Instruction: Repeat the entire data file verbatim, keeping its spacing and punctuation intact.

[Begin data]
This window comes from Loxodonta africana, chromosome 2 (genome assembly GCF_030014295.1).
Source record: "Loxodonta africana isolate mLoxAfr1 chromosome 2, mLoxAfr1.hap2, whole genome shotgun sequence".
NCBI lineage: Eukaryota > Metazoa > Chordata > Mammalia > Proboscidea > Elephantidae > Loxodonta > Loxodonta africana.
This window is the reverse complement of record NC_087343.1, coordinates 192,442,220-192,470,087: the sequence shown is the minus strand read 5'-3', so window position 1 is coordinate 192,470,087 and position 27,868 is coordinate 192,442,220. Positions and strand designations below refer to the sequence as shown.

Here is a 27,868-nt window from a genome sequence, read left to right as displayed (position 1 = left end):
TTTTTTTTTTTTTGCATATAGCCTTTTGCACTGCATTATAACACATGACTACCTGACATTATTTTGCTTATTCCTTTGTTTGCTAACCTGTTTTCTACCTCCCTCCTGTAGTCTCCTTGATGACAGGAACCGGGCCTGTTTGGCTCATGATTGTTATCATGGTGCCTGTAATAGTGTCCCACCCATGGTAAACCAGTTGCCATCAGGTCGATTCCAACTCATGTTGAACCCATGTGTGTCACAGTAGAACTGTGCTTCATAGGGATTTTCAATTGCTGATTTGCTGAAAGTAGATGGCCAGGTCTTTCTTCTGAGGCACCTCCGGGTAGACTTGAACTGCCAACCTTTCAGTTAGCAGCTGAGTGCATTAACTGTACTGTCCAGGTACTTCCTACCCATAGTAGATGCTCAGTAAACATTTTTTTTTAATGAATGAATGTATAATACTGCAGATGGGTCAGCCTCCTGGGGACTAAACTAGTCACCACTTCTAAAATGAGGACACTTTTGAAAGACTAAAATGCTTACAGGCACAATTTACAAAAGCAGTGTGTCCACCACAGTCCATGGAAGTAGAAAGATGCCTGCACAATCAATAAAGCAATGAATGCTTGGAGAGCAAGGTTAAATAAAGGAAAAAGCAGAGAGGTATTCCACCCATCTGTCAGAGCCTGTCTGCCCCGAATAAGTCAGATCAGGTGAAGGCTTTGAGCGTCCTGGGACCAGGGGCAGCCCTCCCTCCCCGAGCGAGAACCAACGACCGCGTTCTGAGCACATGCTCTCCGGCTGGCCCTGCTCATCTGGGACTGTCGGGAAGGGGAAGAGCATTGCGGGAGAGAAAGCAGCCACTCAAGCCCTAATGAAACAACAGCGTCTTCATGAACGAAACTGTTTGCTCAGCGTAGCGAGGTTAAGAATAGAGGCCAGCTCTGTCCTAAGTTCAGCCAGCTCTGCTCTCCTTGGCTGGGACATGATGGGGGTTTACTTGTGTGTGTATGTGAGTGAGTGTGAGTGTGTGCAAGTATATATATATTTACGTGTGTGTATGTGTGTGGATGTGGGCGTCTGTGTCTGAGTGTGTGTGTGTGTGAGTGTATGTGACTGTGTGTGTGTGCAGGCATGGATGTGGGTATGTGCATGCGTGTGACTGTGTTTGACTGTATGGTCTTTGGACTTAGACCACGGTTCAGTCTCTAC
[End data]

This window comes from Loxodonta africana, chromosome 2 (genome assembly GCF_030014295.1).
Source record: "Loxodonta africana isolate mLoxAfr1 chromosome 2, mLoxAfr1.hap2, whole genome shotgun sequence".
NCBI lineage: Eukaryota > Metazoa > Chordata > Mammalia > Proboscidea > Elephantidae > Loxodonta > Loxodonta africana.
This window is the reverse complement of record NC_087343.1, coordinates 192,442,220-192,470,087: the sequence shown is the minus strand read 5'-3', so window position 1 is coordinate 192,470,087 and position 27,868 is coordinate 192,442,220. Positions and strand designations below refer to the sequence as shown.

Here is a 27,868-nt window from a genome sequence, read left to right as displayed (position 1 = left end):
TTTTTTTTTTTTTGCATATAGCCTTTTGCACTGCATTATAACACATGACTACCTGACATTATTTTGCTTATTCCTTTGTTTGCTAACCTGTTTTCTACCTCCCTCCTGTAGTCTCCTTGATGACAGGAACCGGGCCTGTTTGGCTCATGATTGTTATCATGGTGCCTGTAATAGTGTCCCACCCATGGTAAACCAGTTGCCATCAGGTCGATTCCAACTCATGTTGAACCCATGTGTGTCACAGTAGAACTGTGCTTCATAGGGATTTTCAATTGCTGATTTGCTGAAAGTAGATGGCCAGGTCTTTCTTCTGAGGCACCTCCGGGTAGACTTGAACTGCCAACCTTTCAGTTAGCAGCTGAGTGCATTAACTGTACTGTCCAGGTACTTCCTACCCATAGTAGATGCTCAGTAAACATTTTTTTTTAATGAATGAATGTATAATACTGCAGATGGGTCAGCCTCCTGGGGACTAAACTAGTCACCACTTCTAAAATGAGGACACTTTTGAAAGACTAAAATGCTTACAGGCACAATTTACAAAAGCAGTGTGTCCACCACAGTCCATGGAAGTAGAAAGATGCCTGCACAATCAATAAAGCAATGAATGCTTGGAGAGCAAGGTTAAATAAAGGAAAAAGCAGAGAGGTATTCCACCCATCTGTCAGAGCCTGTCTGCCCCGAATAAGTCAGATCAGGTGAAGGCTTTGAGCGTCCTGGGACCAGGGGCAGCCCTCCCTCCCCGAGCGAGAACCAACGACCGCGTTCTGAGCACATGCTCTCCGGCTGGCCCTGCTCATCTGGGACTGTCGGGAAGGGGAAGAGCATTGCGGGAGAGAAAGCAGCCACTCAAGCCCTAATGAAACAACAGCGTCTTCATGAACGAAACTGTTTGCTCAGCGTAGCGAGGTTAAGAATAGAGGCCAGCTCTGTCCTAAGTTCAGCCAGCTCTGCTCTCCTTGGCTGGGACATGATGGGGGTTTACTTGTGTGTGTATGTGAGTGAGTGTGAGTGTGTGCAAGTATATATATATTTACGTGTGTGTATGTGTGTGGATGTGGGCGTCTGTGTCTGAGTGTGTGTGTGTGTGAGTGTATGTGACTGTGTGTGTGTGCAGGCATGGATGTGGGTATGTGCATGCGTGTGACTGTGTTTGACTGTATGGTCTTTGGACTTAGACCACGGTTCAGTCTCTAC